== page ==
The “Pope Toledo” in no way represents the only contribution by this city to the industry. Perhaps the most famous electric car of this period was produced here as well. The Ohio Electric Company produced its “Ohio Electric” in Toledo from 1909 until 1918. In late 1914 the Milburn Wagon Company, (the largest manufacturers of farm wagons in the world) began production of the “Milburn Electric” based on a design by Karl Probst. Probst later would design the famous “Bantam Jeep” which was also built in Toledo. The “Milburn Electric” was a very popular car. It was used by the US Secret Service during the Wilson administration. Woodrow Wilson even owned one himself.
The contributions that John North Willys made to the industry are legendary. After Willys acquired the Overland Company and moved all operations to Toledo he built the company into what would become Toledo’s largest employer. The Willys Bantam was adopted by the US military and 360,000 were built by 1945.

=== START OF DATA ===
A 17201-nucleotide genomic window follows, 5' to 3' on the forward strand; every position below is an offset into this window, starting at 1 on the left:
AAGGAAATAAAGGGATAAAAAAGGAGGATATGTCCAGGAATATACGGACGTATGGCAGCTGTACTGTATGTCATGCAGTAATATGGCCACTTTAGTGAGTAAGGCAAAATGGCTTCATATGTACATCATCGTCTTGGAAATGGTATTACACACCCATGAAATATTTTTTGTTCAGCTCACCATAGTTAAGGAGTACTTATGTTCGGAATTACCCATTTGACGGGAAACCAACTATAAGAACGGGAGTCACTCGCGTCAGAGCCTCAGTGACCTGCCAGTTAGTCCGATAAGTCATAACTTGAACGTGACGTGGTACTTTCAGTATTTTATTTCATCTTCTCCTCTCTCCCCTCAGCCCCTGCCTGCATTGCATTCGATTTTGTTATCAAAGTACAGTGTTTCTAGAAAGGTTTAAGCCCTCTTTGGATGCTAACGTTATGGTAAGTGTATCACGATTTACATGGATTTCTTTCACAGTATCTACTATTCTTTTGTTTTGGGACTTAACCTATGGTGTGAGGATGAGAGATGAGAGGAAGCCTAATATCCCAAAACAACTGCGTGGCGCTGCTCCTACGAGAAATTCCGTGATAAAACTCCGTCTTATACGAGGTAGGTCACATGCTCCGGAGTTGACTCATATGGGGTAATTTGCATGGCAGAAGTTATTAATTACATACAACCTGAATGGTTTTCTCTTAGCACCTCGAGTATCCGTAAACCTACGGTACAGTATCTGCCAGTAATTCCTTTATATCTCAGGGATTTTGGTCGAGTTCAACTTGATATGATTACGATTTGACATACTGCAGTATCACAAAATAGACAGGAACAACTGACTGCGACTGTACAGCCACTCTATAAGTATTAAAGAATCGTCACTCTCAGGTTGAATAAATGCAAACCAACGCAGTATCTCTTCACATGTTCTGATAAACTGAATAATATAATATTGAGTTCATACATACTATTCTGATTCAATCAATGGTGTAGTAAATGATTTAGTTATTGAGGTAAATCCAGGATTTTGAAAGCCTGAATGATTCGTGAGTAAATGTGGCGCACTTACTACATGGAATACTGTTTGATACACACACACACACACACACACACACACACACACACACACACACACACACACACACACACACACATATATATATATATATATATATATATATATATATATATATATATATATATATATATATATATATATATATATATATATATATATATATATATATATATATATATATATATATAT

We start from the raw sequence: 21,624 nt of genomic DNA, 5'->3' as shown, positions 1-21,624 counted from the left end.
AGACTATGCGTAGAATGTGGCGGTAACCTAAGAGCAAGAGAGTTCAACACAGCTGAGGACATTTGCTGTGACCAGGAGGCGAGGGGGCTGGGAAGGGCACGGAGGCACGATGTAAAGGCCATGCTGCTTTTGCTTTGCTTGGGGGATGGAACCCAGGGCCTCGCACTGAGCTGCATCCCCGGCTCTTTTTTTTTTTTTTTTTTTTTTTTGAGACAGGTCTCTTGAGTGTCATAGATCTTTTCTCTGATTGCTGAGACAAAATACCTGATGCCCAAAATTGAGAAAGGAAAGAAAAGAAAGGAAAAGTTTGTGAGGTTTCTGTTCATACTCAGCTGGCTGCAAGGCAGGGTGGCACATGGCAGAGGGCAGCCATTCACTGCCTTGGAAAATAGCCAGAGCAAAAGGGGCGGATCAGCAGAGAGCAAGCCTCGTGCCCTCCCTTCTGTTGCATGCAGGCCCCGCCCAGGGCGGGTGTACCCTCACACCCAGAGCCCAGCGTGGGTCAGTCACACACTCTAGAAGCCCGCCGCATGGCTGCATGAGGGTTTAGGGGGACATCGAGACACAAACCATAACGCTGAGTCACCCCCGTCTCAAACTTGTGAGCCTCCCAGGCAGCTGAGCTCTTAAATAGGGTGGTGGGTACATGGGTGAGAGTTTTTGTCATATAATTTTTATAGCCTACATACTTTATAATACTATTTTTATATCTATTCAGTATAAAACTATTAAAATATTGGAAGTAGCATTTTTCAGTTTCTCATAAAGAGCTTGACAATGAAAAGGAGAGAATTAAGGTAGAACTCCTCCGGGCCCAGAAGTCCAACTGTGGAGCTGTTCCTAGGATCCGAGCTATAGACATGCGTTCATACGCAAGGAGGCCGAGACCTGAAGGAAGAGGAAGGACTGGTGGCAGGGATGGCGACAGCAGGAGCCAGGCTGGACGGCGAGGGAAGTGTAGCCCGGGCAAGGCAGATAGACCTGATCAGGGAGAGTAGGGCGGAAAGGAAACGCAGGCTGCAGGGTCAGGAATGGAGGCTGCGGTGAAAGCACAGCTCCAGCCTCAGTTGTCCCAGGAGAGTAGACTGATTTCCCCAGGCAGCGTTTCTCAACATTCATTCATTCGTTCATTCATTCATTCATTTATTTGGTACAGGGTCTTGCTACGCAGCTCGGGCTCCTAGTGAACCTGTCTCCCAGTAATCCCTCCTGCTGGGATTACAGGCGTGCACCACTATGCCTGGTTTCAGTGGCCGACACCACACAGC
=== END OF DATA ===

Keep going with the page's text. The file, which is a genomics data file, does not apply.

From bicycles to cars, Toledo has been a major player in the industry since its inception. Today’s cars are technological wonders that can incorporate dozens of on-board computers. This technology requires sophisticated manufacturing processes. Toledo still remains a leader in the automotive industry. If Toledo is to continue in this role as an industry leader, then emphases must be given to attracting and retaining the industry necessary to support the new technologies.
The level of technology on today’s vehicles is remarkable. In order to properly diagnose today’s vehicles and, ultimately repair them, requires sophisticated diagnostic equipment and strategies. I will be happy to discuss some of your automotive related problems in this column. I will also continue to write informative information regarding this exciting industry.
Nick Shultz is an instructor of Automotive Technologies at Owens Community College in in Perrysburg Township. He is an arbitrator for the Better Business Bureau who specializes in cases involving the Ohio and Michigan lemon laws. He is a certified master automotive technician by ASE, General Motors and Ford Motor Co. Schultz, a Toledo native, will take automotive technical questions from readers.